Supreme Court on IDEA: Winning Parents Not Entitled To Expert Witness
By Dave Reynolds, Inclusion Daily Express
June 28, 2006
WASHINGTON, DC--In a 6-3 decision, the U.S. Supreme Court ruled Monday that the Individuals with Disabilities Education Act does not authorize courts to force schools to reimburse the costs of expert witnesses when parents win lawsuits over their children's special education.
Justice Samuel Alito, the newest member of the court, wrote for the majority that the IDEA "does not even hint" that states are responsible for covering costs of experts when parents prevail.
The case concerned Pearl and Theodore Murphy who successfully sued Arlington Central School District of Poughkeepsie, New York for the costs of sending their son, Joseph, to a private school for two years. They had argued that the school had failed to provide Joseph with a "free appropriate public education" as required under the federal law.
After the Murphys won the case, they asked a district court to order the school district to pay the $29,350 they spent to hire educational consultant Marilyn Arons, M.S. After determining that Arons did not have to be paid for interest or mileage, the court ordered the school district to pay $8,650 for Arons' fees.
Arlington appealed the decision to the U.S. Court of Appeals for the 2nd Circuit, which in March 2004 sided with the Murphys, agreeing that the IDEA calls for parties who win special education suits to be reimbursed for such costs.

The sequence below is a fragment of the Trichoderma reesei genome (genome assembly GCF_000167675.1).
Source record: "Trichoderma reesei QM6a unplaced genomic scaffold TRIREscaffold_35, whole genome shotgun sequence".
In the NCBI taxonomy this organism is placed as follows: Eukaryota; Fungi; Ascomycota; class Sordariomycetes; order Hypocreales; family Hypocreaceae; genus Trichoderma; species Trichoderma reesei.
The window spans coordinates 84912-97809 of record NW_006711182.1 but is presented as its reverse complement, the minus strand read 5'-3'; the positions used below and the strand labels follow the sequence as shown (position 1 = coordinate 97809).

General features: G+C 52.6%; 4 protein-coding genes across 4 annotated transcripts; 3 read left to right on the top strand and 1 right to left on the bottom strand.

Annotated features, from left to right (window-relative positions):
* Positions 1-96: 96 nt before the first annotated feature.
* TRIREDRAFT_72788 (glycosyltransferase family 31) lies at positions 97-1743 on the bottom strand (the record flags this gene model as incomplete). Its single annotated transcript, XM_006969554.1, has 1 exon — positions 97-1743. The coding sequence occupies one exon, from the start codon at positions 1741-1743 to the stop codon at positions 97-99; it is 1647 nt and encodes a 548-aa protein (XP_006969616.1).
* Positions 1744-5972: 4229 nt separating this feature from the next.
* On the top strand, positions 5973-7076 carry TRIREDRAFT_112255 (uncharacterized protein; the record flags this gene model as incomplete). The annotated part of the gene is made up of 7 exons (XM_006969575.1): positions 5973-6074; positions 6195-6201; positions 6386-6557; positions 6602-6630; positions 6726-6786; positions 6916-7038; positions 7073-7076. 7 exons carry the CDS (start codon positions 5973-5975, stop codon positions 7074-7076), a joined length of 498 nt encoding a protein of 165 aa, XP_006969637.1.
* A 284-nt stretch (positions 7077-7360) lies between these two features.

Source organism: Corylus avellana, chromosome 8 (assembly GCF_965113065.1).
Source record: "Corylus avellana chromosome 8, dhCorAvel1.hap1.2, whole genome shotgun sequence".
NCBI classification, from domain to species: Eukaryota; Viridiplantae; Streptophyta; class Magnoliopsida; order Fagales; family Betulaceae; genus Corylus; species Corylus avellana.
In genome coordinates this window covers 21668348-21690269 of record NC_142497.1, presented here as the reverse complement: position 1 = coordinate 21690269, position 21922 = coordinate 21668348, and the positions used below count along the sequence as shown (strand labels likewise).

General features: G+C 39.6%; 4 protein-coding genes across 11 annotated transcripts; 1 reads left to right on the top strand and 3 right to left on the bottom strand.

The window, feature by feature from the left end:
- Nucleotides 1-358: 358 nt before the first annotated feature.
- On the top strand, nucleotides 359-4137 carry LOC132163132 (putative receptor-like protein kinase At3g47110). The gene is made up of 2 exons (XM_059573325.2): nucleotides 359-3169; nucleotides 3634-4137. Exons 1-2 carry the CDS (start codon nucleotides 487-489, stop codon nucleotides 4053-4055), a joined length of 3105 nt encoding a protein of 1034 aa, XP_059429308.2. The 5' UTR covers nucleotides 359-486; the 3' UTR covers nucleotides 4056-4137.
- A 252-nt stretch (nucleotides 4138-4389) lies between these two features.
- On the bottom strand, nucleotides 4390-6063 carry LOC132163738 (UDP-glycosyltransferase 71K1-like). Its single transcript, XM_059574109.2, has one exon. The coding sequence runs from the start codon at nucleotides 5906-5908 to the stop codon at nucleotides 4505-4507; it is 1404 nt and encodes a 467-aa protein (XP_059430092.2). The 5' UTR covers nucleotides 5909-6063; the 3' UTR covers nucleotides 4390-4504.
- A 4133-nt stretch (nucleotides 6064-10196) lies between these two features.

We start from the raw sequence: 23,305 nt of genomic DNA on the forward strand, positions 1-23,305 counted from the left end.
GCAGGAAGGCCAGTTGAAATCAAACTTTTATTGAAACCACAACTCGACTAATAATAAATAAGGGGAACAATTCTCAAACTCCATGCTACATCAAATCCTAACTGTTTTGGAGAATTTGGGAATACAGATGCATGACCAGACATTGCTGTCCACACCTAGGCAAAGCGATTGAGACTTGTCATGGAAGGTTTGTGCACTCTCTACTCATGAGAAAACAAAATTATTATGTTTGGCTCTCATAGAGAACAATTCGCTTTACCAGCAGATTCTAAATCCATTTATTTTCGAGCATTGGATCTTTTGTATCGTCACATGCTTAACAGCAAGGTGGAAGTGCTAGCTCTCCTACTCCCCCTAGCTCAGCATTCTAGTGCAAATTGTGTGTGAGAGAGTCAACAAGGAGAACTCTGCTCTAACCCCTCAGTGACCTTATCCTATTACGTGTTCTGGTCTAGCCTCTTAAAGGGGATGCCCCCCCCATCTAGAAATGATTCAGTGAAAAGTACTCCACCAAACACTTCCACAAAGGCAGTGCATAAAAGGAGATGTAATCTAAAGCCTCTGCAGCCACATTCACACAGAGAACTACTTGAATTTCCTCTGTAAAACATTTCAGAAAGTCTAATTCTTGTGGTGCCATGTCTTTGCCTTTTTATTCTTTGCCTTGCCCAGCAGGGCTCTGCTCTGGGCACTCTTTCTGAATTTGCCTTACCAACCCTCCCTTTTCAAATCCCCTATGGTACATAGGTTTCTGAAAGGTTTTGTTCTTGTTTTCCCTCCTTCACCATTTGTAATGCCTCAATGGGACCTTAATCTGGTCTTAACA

Earlier this year, the National Disability Rights Network and the Center for Law and Education filed a "friend of the court" brief supporting the parents' position. The advocacy groups argued that expert witnesses are vital to parents who sue to have appropriate educations for their children, and that the IDEA was written to allow for such costs to be covered.
Justices Stephen Breyer, John Paul Stevens, and David Souter disagreed with Monday's majority opinion. In writing the dissenting opinion, Justice Breyer said that, while the IDEA does not "define its own scope" of what costs prevailing parties are entitled to, members of Congress said when they drafted the law that they intended those costs to include "reasonable expenses of expert witnesses and reasonable costs of any test or evaluation which is found to be necessary for the preparation of the parent or guardian's case in the action or proceeding."
Breyer wrote: "I can find no good reason for this court to interpret the language of this statute as meaning the precise opposite of what Congress told us it intended."
"Arlington Central School Dist. Bd. of Ed. v. Murphy" (U.S. Supreme Court)